Agri-Pulse: Lawmakers weigh best path forward for wood products industry after pandemic


Lawmakers searched for solutions to a wide variety of supply chain issues illuminated by the pandemic at a House Agriculture Committee hearing. Wednesday.

“As we turn the corner from the worst of the pandemic, Congress has an important opportunity before us, as we consider options for more resilient and climate smart infrastructure,” said Virginia Democrat Abigail Spanberger, chair of the conservation and forestry subcommittee. “Our forests — as well as the wood products they support — are critical green infrastructure that help sequester carbon while growing our economy.”

The hearing was held one day after the USDA announced $200 million in pandemic assistance for timber harvesters.

Testifying before the committee, Caroline Dauzat — co-owner of Rex Lumber in Graceville, Fla., and former director of the Southeastern Lumber Manufacturers Association — said the lumber industry is seeing declines in sawmill infrastructure and availability of both labor and transportation, hindering its ability to keep up with the demands of the market.

According to figures from the U.S. Census Bureau, seasonally adjusted housing starts increased 37% between March 2020 and March 2021. However, Dauzat noted that in the South, the total number of pine mills operating in the South dropped from 276 to 240 between 2007 and 2019.

At the same time, she cited data from forest2market stating that the number of housing starts grew almost 200% between the fourth quarter of 2010 and the first quarter of 2021.

“Our country’s not really used to the volatility, but what happened was just extreme demand,” she said.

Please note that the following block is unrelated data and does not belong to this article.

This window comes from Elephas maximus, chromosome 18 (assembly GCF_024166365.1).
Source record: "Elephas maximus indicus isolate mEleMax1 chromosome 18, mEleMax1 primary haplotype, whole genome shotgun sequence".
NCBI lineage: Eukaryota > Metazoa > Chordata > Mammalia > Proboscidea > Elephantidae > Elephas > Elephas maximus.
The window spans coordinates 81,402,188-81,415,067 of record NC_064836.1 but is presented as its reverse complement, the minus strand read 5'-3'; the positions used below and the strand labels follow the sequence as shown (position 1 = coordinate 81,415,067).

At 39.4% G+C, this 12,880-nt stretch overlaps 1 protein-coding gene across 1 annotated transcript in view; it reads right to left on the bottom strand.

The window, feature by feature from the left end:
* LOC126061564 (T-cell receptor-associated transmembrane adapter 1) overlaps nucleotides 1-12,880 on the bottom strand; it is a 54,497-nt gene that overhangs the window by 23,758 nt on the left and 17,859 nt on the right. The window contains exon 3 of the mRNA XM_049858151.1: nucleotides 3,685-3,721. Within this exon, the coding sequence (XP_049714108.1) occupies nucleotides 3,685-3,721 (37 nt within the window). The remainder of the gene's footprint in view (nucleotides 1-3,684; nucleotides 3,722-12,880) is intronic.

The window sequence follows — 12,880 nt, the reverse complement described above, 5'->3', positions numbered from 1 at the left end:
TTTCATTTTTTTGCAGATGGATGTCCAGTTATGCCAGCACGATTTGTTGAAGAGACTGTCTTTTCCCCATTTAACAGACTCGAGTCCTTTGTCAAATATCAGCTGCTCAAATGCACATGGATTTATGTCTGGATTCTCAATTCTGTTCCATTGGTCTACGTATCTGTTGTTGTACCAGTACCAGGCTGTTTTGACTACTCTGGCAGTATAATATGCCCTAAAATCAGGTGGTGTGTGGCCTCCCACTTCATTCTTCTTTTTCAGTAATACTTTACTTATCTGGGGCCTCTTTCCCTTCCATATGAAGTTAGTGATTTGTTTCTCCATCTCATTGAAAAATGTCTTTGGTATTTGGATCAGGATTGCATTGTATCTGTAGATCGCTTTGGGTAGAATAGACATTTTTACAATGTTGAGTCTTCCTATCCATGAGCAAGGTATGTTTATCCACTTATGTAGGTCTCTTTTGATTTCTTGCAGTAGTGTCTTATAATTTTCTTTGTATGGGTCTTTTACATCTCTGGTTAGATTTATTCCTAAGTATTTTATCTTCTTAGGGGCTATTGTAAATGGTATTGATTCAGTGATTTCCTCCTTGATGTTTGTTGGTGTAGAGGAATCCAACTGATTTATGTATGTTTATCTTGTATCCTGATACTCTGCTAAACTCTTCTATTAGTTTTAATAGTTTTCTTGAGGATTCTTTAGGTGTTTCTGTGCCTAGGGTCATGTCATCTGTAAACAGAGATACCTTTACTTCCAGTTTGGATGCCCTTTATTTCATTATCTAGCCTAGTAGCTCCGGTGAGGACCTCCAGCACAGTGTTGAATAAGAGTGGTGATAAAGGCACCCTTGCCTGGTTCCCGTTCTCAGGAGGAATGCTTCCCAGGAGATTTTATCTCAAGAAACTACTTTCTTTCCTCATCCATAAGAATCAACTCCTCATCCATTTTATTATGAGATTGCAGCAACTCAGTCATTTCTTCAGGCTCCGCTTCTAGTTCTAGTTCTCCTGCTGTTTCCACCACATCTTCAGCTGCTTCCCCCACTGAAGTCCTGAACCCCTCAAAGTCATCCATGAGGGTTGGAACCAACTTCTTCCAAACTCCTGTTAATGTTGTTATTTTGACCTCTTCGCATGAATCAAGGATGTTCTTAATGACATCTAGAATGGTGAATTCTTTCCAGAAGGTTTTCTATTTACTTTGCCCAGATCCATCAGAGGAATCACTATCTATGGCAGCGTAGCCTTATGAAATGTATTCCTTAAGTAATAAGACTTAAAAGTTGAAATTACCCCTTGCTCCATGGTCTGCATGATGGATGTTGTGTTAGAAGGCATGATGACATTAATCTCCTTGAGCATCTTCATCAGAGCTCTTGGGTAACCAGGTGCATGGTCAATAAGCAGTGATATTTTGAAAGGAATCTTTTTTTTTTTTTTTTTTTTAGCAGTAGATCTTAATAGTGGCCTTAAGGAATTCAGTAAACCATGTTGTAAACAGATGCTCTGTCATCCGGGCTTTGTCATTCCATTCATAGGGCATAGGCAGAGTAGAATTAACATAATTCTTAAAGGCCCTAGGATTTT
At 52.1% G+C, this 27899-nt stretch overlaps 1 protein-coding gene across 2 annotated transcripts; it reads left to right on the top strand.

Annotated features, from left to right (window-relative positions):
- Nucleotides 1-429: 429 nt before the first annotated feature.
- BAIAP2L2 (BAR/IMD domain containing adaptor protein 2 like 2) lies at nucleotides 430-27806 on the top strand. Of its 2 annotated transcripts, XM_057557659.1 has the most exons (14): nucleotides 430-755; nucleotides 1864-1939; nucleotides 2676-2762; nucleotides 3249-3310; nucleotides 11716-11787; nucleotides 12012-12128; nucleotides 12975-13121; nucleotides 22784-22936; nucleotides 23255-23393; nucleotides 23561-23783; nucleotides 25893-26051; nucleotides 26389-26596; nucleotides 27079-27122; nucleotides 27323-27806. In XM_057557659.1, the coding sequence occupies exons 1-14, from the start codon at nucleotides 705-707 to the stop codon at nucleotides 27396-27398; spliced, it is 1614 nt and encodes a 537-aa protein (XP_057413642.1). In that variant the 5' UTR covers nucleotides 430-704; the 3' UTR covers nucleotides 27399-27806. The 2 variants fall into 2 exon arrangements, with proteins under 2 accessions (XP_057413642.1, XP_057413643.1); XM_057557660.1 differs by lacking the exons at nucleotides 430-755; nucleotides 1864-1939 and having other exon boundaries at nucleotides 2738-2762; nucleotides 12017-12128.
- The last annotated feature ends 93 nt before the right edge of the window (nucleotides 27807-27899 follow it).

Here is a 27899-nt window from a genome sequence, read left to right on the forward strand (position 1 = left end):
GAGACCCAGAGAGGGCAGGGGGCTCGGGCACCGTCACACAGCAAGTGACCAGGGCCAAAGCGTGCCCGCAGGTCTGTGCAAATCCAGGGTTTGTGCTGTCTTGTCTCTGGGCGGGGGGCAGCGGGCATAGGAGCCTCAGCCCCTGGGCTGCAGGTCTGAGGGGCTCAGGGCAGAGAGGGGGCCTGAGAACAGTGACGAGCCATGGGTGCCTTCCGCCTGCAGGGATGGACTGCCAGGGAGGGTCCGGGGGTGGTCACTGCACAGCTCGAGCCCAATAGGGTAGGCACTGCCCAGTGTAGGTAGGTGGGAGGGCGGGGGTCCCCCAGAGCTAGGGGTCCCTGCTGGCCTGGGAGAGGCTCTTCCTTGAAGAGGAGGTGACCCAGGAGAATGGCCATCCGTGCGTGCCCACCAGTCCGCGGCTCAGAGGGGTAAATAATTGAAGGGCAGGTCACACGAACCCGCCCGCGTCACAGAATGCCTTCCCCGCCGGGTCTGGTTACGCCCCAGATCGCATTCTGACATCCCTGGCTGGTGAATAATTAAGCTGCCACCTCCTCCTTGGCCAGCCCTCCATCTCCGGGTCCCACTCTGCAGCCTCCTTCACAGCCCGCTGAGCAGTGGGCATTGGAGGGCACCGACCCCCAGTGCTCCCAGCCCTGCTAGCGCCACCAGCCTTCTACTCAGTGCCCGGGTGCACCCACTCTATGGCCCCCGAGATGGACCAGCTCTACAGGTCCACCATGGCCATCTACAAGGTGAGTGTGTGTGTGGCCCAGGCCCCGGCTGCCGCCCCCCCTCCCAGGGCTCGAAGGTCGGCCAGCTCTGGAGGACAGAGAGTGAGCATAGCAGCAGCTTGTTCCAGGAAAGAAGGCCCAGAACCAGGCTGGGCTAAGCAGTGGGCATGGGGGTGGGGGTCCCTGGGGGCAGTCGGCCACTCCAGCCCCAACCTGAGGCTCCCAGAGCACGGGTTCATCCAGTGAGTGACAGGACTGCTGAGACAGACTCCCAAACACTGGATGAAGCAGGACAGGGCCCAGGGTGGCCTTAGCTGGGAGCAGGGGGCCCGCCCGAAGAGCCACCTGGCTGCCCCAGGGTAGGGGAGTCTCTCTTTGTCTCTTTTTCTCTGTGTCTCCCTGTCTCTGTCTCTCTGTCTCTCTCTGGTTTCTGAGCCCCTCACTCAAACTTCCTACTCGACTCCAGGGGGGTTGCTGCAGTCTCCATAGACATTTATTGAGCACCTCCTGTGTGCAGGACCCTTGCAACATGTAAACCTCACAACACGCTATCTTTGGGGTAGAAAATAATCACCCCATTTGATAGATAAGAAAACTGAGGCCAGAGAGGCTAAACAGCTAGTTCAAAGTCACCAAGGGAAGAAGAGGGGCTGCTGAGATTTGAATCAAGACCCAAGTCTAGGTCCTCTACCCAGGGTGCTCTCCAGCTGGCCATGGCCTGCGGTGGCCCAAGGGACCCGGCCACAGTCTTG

One possible solution, she said, is eliminating some of the red tape for new mills.

“The process is onerous, it’s expensive, requires a lot of people getting a lot of information. Anything to streamline that process would help get mills started up more quickly.”

In addition, she called on Congress to use the General Services Administration and the Department of Defense to use forestry products in construction, and for more research to go into expanding markets.

According to Bill Imbergamo, executive director of the Federal Forest Resource Coalition, the U.S. Forest Service granted extensions to over 700 timber contracts at the beginning of the pandemic.

While the agency tried to maintain its timber sale program at roughly 3.2 billion board feet sold, Imbergamo said it still “represents a little more than half of the Allowable Sale Quantity identified in current forest plans.”

Additionally, he pointed out that not all wood products have seen the same demand throughout the pandemic.

“It’s important to note that not every segment of the wood and paper industry has enjoyed strong pricing as we’ve been through the pandemic. The closure of in-person schools and offices has severely depressed demand for printing and writing paper, for instance.”

The American Loggers Council wants to see the passing of the “Safe Routes Act,” which would allow states to make truck weights on interstates equal to local and state road weight limits.

Additionally, the organization would like to see timber harvesting and hauling timber to be considered an agricultural activity, particularly because standing timber is seen as an agricultural commodity.

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